In this past two weeks we have seen both the men's hockey team (The Kookaburras) and the women's hockey team (The Hockeyroos) win their way to compete in the Rio Olympics next year as automatic qualifiers.
The Hockeyroos beat New Zealand in the bronze medal play-off at the Hockey World League in Belgium.
The Kookaburras stunned hosts Belgium in the most dramatic of circumstances to win the World Hockey League Semi-Final tournament, with defender Chris Ciriello firing home the game's only goal with its final penalty corner play.
There you have it – two Champion Australian sporting sides – the men's and women's hockey teams, both having won Olympic Gold Medals, World Cups and Champions Trophies.
What is more this record of theirs goes back and back and back – the Australian hockey team's records have and continued to be phenomenal.
Hockey has consistently been a popular participant sport in Australia for well over a century. Many have claimed that it was post WWII when Australian hockey took to the world stage after Indian independence in 1947 followed by the separate nations of India and Pakistan.
These important world events led to a mass exodus of Anglo-Indians to Australia, many settling in Perth where they developed their hockey on the delightful flat sandy grass surfaces being established.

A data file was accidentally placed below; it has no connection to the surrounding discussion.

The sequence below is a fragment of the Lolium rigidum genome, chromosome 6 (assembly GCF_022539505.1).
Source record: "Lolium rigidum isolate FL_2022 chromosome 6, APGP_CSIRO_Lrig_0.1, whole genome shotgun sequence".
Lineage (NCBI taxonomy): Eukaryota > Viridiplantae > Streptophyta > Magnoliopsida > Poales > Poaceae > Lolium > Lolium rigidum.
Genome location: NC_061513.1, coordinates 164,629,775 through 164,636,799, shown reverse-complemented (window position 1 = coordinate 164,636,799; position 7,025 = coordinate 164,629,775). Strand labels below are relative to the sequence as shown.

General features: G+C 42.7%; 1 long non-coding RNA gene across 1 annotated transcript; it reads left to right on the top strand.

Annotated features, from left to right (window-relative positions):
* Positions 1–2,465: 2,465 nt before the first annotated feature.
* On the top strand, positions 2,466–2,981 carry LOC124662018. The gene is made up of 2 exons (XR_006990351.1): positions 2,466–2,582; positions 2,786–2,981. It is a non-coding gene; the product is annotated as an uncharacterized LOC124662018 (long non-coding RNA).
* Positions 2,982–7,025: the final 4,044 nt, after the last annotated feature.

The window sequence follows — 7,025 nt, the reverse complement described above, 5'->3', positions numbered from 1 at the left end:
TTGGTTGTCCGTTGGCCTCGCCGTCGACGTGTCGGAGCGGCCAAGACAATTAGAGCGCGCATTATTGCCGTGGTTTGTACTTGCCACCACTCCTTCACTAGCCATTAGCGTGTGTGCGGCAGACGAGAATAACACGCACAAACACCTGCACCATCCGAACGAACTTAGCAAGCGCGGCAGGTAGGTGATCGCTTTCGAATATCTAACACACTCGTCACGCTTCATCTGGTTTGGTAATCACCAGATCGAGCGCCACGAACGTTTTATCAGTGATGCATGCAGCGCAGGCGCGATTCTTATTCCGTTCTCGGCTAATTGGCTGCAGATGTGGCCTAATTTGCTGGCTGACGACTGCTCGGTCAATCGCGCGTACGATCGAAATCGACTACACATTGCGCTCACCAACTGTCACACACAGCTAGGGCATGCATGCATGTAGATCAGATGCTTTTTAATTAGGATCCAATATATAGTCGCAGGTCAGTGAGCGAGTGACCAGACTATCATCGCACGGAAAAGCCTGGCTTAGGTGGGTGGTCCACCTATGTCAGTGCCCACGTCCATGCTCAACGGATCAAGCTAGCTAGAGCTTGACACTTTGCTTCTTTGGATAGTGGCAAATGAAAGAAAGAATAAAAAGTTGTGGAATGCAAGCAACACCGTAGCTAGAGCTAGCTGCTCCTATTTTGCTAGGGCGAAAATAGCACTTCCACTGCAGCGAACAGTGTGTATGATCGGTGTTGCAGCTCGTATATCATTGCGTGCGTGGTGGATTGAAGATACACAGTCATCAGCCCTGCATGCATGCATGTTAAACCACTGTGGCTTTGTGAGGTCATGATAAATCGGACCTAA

These bowling green type hockey fields allowed these Anglo-Indian exponents of the art of hockey to produce their magic and the rise of Western Australian hockey at all national titles – men's, women's, Youth, Children's, Schools, Universities.
But with all this – with international hockey accolades in both the men's and women's game - this is the realistic score line.
Australian international winning performances
Hockey 1000 - Soccer 0
Soccer 100,000,000 - Hockey 0
It is astonishing the more the soccer team lose the more the media praises their efforts.
This has so many hallmark similarities of the media with biblical truth.
Dr Mark Tronson is a Baptist minister (retired) who served as the Australian cricket team chaplain for 17 years (2000 ret) and established Life After Cricket in 2001. He was recognised by the Olympic Ministry Medal in 2009 presented by Carl Lewis Olympian of the Century. He mentors young writers and has written 24 books, and enjoys writing. He is married to Delma, with four adult children and grand-children.
Mark Tronson's archive of articles can be viewed at http://www.pressserviceinternational.org/mark-tronson.html